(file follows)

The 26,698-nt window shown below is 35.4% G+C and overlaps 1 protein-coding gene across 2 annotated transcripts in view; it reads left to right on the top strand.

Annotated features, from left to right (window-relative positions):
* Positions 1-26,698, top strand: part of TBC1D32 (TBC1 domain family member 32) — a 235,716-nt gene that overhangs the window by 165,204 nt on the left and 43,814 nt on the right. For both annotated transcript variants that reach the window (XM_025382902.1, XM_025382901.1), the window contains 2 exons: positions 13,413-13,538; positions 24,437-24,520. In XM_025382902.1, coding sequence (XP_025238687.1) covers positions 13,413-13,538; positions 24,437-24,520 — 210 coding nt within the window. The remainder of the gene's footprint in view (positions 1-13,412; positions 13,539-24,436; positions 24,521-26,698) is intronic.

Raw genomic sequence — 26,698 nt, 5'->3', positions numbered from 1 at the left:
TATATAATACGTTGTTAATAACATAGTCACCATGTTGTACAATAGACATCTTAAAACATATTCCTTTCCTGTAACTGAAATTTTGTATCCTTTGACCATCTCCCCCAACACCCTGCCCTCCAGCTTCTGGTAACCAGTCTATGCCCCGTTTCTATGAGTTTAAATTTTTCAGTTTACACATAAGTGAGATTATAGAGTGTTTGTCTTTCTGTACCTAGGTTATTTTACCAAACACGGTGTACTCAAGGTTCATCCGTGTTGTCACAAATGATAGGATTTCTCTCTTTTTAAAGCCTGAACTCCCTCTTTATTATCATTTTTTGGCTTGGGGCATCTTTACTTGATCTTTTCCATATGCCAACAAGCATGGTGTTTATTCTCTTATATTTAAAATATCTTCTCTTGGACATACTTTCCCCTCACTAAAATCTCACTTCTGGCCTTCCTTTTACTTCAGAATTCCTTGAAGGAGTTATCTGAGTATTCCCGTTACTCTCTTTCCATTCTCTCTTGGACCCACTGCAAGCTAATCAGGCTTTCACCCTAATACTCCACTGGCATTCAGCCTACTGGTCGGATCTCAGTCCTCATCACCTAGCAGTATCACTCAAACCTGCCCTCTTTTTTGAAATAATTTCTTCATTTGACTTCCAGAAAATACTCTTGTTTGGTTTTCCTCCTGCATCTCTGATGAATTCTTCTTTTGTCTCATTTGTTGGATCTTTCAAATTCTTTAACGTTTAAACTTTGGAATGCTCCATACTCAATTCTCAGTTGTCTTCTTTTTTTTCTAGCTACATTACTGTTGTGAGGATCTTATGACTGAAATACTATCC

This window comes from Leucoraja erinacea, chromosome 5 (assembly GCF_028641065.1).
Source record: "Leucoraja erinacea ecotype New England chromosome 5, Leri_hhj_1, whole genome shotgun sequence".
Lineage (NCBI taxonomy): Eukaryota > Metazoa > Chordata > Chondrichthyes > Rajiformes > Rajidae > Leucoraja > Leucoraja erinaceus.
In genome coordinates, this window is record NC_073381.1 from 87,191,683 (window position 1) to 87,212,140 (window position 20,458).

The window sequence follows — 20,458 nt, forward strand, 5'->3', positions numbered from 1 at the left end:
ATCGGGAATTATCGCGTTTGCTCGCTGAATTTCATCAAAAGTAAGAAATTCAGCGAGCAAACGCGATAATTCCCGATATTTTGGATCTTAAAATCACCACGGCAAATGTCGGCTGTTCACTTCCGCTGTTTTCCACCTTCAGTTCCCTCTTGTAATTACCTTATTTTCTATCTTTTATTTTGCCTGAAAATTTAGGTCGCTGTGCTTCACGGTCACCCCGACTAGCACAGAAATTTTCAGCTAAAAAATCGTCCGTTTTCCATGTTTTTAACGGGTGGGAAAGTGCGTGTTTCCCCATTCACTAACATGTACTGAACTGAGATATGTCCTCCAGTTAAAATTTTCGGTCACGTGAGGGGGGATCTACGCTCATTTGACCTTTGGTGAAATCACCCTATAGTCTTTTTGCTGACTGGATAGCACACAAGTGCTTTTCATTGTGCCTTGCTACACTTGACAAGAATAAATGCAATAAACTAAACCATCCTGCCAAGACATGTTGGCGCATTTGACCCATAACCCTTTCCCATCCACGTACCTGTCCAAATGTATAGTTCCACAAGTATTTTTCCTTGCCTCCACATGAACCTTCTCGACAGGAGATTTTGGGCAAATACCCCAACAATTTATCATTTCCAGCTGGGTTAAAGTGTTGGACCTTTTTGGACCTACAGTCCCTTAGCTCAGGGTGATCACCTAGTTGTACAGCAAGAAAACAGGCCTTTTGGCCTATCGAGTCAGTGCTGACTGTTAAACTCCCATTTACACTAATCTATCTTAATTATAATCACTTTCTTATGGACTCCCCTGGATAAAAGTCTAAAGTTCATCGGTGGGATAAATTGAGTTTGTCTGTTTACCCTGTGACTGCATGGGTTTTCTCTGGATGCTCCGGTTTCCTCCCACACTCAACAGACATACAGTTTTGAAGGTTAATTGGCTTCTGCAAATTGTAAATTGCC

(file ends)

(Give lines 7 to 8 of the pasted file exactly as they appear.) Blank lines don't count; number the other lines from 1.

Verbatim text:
Source record: "Leucoraja erinacea ecotype New England chromosome 5, Leri_hhj_1, whole genome shotgun sequence".
Lineage (NCBI taxonomy): Eukaryota > Metazoa > Chordata > Chondrichthyes > Rajiformes > Rajidae > Leucoraja > Leucoraja erinaceus.